Thursday, November 19, 2009

At the Bleeding Edge of Victim Rights

By Randy McCall

I'll apologize beforehand for what may sound like an overly descriptive -- not to say violent -- term, but bleeding edge could not be a more appropriate phrase for my topic today.

It is a term, usually found in the computer and technical fields, for technology and software so new, so different, so untested, that the user assumes some risk in working on it. In other words, they're knowingly taking a risk in using the new technology, hoping the potential benefits will outweigh the possible costs.

In the realm of crime victim assistance, we can apply this phrase to those people who are working at pushing back the outer boundaries of available victim rights, by directly challenging the system as it stands. Sometimes they have to do this from outside the criminal justice system; at other times, the person is a member of the very system they want to see changed.

In the world of technology, the risk we speak of is the loss of data, of the work you've already done.

For advocates working at the bleeding edge of rights advocacy, the risk is different. Tackling government, courts and the legal system, with all their combined power, prestige, connections and funds, is daunting. The hope of the advocate is to broadcast their message, to reach the public and touch their hearts, and to gather enough support to their cause that government is moved to change the process.

The risk for the advocate at the bleeding edge is more than just failure to achieve their goals of change. It's the danger of being publicly labeled and dismissed: "crackpot", "over-emotional", "extremist". Of being shut out from the chance of making effective change through official agencies refusing to deal with them. Of losing funding, sponsors or helpers, or losing the chance of obtaining future positions from which to work on systemic change.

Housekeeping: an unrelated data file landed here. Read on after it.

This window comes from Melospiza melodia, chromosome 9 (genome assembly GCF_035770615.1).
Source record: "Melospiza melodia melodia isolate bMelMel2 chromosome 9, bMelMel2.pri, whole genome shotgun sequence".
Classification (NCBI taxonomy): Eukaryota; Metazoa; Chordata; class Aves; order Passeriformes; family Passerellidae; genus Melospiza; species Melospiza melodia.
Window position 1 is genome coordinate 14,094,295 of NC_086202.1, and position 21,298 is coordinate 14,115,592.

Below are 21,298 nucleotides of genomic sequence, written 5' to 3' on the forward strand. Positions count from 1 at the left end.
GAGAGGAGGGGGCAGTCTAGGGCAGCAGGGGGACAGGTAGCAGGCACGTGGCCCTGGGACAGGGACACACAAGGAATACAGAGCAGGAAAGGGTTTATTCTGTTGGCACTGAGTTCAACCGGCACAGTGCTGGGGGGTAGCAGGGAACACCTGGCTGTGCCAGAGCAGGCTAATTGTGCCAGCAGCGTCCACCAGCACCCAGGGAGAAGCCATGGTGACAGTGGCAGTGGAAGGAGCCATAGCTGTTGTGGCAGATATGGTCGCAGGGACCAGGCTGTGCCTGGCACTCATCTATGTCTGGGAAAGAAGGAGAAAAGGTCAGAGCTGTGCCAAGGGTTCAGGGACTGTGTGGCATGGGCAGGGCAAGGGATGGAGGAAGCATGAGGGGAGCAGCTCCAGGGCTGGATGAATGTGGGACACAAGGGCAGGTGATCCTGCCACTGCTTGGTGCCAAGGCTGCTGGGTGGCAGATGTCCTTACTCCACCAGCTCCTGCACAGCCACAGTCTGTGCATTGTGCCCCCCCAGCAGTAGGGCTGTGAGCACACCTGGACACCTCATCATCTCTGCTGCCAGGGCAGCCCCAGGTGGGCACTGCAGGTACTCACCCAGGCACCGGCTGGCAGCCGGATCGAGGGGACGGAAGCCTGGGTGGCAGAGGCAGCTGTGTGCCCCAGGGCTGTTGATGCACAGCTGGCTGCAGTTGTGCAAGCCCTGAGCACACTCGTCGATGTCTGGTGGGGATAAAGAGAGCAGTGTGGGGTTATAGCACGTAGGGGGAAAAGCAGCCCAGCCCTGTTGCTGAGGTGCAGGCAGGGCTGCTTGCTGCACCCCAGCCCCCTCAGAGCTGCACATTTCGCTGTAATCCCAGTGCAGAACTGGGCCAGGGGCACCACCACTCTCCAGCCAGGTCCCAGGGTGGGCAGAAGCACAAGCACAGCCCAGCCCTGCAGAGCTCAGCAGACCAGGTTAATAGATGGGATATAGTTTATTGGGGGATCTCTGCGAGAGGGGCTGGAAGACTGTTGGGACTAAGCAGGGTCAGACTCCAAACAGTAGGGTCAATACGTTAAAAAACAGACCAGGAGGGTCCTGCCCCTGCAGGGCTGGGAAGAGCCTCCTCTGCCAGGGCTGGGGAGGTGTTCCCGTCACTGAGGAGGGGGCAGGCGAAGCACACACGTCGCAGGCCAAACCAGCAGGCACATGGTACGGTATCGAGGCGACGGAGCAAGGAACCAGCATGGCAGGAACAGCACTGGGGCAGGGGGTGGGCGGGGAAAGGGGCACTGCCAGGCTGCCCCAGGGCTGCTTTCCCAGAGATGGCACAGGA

At the extreme edge, there is even the risk of contempt-of-court or other charges, of prosecution, and of fines or incarceration.

Yet, even with the risks involved, people continue to work at pushing the envelope of victim rights, extending and increasing the ability of victims to have at least some control of their cases, and by extension, a larger feeling of control in their lives. These people are not found in any one country; indeed, there are people working on the bleeding edge of victim rights in countries around the world.

What these people achieve has ramifications far beyond their own countries. In the fight for victim rights, the achievement of a new right in one country sets an international precedent. Advocates in other countries point to the achievement and say "they won that right, why can't we?".

And so the world changes.

In an earlier post on the Time's Up blog, I mentioned how the World Society of VictimologyINTERVICT (with others) are working towards a UN Convention on Victim Rights.

In New Zealand, the father of a murder victim is fighting to change the laws on victim impact statements, after having his own statement heavily edited by the court. Under heavy public scrutiny, the government is examining the situation and considering changes to the law.

In the United Kingdom, Sara Payne, the mother of a girl murdered by a pedophile, was appointed to the position of Victim's Commissioner. She has issued a 51 page report, Redefining Justice which essentially recommends a complete revamping of the UK justice system to provide integrated support to victims of crime, as well as strengthening application of laws on certain types of crime. The UK Home Office has politely received her report and recommendations, but without effusive support or fanfare.

These people and organizations -- and many, many others -- are operating at the extreme bleeding edge of victim rights. Success in their endeavors will be met with thanks and congratulations, then the duplication of those rights in other countries.

Failure is an option none wish to consider. Without risk there can be no reward, and they take these risks so we do not.

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1 comment:

  1. Great Post Randy I loved your links. Keep up the great work!


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